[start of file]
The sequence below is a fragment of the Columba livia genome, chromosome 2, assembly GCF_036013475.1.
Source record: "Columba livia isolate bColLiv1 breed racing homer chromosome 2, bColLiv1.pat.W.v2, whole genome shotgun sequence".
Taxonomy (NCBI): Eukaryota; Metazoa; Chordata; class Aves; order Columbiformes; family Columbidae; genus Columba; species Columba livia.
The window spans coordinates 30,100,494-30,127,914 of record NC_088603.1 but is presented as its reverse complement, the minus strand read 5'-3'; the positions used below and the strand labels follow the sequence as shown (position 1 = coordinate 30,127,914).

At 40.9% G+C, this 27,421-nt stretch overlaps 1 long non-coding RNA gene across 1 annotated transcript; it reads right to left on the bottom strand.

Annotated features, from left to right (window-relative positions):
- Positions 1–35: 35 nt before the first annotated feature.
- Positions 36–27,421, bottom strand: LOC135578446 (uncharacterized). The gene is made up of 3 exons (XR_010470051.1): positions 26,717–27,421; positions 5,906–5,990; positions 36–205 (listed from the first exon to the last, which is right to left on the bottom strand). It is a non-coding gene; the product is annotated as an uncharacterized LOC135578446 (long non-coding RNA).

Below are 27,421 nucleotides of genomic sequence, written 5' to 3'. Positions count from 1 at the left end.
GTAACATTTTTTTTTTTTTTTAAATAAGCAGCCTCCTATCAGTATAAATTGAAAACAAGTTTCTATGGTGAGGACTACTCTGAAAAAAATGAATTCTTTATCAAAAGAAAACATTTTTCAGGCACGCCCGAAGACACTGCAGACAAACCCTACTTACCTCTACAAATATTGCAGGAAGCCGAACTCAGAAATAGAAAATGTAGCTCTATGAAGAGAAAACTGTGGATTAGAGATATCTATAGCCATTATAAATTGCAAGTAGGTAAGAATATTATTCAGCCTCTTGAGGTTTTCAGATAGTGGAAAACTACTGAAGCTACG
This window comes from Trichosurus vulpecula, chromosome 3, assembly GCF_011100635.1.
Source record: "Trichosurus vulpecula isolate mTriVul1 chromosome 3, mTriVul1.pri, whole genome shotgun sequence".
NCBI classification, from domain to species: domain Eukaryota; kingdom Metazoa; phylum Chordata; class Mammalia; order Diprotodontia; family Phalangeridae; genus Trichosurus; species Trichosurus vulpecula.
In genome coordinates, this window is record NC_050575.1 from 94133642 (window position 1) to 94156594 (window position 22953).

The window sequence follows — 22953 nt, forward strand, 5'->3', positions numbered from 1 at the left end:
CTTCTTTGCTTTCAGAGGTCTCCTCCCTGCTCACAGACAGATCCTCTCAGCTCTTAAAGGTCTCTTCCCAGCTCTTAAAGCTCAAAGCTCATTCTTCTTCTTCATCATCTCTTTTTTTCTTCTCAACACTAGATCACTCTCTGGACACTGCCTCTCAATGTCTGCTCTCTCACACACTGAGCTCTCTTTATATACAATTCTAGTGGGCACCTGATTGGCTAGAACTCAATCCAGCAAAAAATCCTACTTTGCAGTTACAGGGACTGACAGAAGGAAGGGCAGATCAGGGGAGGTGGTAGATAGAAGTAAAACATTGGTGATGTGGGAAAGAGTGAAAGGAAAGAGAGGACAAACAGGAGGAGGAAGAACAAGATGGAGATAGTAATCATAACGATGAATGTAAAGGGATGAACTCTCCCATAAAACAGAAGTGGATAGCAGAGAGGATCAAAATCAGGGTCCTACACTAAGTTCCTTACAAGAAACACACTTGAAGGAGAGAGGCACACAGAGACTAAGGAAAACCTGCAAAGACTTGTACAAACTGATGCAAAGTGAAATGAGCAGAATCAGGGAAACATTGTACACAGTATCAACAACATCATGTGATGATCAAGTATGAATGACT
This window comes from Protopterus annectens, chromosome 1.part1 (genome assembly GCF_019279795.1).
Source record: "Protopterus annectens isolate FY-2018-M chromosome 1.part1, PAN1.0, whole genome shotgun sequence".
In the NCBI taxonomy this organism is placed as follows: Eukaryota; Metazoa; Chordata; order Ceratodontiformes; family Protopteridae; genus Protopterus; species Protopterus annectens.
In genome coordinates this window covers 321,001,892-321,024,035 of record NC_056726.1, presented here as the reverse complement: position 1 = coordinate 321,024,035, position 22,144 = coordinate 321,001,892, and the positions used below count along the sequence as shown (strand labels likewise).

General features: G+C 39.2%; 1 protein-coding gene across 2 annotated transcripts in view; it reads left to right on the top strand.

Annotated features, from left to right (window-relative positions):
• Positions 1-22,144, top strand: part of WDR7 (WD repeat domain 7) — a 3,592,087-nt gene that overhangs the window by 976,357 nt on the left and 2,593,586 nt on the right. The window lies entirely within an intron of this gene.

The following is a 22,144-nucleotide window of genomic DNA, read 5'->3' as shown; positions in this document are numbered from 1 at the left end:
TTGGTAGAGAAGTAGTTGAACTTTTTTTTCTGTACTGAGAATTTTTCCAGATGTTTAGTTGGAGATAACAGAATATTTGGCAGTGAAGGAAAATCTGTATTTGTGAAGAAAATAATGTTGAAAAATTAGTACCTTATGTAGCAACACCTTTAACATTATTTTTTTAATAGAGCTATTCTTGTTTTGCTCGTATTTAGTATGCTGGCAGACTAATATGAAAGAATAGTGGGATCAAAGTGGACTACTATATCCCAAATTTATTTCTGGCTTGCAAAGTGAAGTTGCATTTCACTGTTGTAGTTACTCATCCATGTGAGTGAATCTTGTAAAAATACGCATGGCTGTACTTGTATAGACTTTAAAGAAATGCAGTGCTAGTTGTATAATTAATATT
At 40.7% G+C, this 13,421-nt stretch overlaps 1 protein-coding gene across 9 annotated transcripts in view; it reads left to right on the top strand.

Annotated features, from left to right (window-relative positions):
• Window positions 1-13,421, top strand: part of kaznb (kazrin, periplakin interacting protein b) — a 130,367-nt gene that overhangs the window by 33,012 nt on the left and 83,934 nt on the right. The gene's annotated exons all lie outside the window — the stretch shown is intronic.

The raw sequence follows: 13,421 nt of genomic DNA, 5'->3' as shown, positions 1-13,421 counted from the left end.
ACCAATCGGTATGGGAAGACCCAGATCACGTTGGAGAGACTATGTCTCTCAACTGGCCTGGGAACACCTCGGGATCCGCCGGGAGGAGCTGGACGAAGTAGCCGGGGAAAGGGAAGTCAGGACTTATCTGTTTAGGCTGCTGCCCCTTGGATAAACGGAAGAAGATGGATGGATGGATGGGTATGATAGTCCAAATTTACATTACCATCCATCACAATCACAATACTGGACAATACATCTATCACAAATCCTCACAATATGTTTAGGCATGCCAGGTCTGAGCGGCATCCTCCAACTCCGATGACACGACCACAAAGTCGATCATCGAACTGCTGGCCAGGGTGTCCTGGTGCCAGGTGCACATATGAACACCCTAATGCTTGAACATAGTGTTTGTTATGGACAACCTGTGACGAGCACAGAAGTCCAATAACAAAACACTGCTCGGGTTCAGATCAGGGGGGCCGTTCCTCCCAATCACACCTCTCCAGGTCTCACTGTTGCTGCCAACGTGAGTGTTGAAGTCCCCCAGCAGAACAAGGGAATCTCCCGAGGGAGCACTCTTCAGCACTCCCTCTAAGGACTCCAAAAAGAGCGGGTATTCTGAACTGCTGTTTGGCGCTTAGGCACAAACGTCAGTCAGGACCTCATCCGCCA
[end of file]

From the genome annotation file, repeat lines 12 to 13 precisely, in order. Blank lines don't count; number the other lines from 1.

Source record: "Trichosurus vulpecula isolate mTriVul1 chromosome 3, mTriVul1.pri, whole genome shotgun sequence".
NCBI classification, from domain to species: domain Eukaryota; kingdom Metazoa; phylum Chordata; class Mammalia; order Diprotodontia; family Phalangeridae; genus Trichosurus; species Trichosurus vulpecula.